· No vaccine or preventive drug is available. The best way to prevent Zika virus infection is to:

· Avoid mosquito bites.

· Use air conditioning or window and door screens when indoors.

· Wear long sleeves and pants, and use insect repellents when outdoors. Most repellents, including DEET, can be used on children older than two months. Pregnant and lactating women can use all Environmental Protection Agency (EPA)-registered insect repellents, including DEET, according to the product label.

Recommendations for Health Care Providers and Public Health Practitioners

· Zika virus infection should be considered in patients with acute fever, rash, arthralgia, or conjunctivitis, who traveled to areas with ongoing transmission in the two weeks prior to onset of illness.

· All travelers should take steps to avoid mosquito bites to prevent Zika virus infection and other mosquito-borne diseases

· Until more is known and out of an abundance of caution, pregnant women should consider postponing travel to any area where Zika virus transmission is ongoing. Pregnant women who do travel to one of these areas should talk to their doctors or other healthcare providers first and strictly follow steps to avoid mosquito bites during the trip. Women trying to become pregnant should consult with their healthcare providers before traveling to these areas and strictly follow steps to avoid mosquito bites during the trip.

· Fetuses and infants of women infected with Zika virus during pregnancy should be evaluated for possible congenital infection and neurologic abnormalities.

· Healthcare providers are encouraged to report suspected Zika virus disease cases to their state or local health department to facilitate diagnosis and to mitigate the risk of local transmission.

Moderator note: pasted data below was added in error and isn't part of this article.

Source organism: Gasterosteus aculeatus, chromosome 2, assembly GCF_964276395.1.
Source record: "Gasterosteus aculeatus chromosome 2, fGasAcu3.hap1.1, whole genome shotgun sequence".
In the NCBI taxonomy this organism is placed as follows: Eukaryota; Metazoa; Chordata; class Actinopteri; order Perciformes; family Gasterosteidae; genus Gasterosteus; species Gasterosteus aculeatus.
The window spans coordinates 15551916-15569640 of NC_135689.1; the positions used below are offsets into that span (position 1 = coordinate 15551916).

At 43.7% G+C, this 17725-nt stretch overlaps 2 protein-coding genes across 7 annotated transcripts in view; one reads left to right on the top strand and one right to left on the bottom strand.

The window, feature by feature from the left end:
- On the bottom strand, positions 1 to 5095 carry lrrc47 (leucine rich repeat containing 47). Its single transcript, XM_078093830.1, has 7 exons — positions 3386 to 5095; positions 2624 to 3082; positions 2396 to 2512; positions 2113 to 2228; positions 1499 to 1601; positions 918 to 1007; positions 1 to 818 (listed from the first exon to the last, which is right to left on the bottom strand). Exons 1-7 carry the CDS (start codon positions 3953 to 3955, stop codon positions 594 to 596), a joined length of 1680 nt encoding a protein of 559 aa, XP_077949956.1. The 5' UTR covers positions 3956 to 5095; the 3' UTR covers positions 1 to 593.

· Health departments should perform surveillance for Zika virus disease in returning travelers and be aware of the risk of possible local transmission in areas where Aedes species mosquitoes are active.

· State and Territory health departments are requested to report laboratory-confirmed Zika virus infections to CDC.

For More Information

· General information about Zika virus and disease: http://www.cdc.gov/zika/

· Zika virus information for clinicians:

http://www.cdc.gov/zika/hc-providers/index.html

· Protection against mosquitoes:

http://wwwnc.cdc.gov/travel/yellowbook/2016/the-pre-travel-consultation/protection-against-mosquitoes-ticks-other-arthropods

· Travel notices related to Zika virus:

http://wwwnc.cdc.gov/travel/notices

· Information about Zika virus for travelers and travel health providers:

http://wwwnc.cdc.gov/travel/yellowbook/2016/infectious-diseases-related-to-travel/zika

· Pan American Health Organization (PAHO):

http://www.paho.org/hq/index.php?option=com_topics&view=article&id=427&Itemid=41484&lang=en

The Centers for Disease Control and Prevention (CDC) protects people’s health and safety by preventing and controlling diseases and injuries; enhances health decisions by providing credible information on critical health issues; and promotes healthy living through strong partnerships with local, national, and international organizations.

Previous post

Falling Oil Prices Are Good For The Pocketbook, But Bad For The Paycheck In The Caribbean

Next post

19-Year-Old Woman Arrested For Destroying Boyfriend's Belongings

The Author

John McCarthy

John McCarthy

John McCarthy has been reporting on the U.S. Virgin Islands and the Caribbean region since 1989. John's articles have appeared in the BVI Beacon, St. Croix Avis, San Juan Star and Virgin Islands Daily News. He is originally from Detroit, Michigan.

No Comment

Leave a reply

Your email address will not be published. Required fields are marked *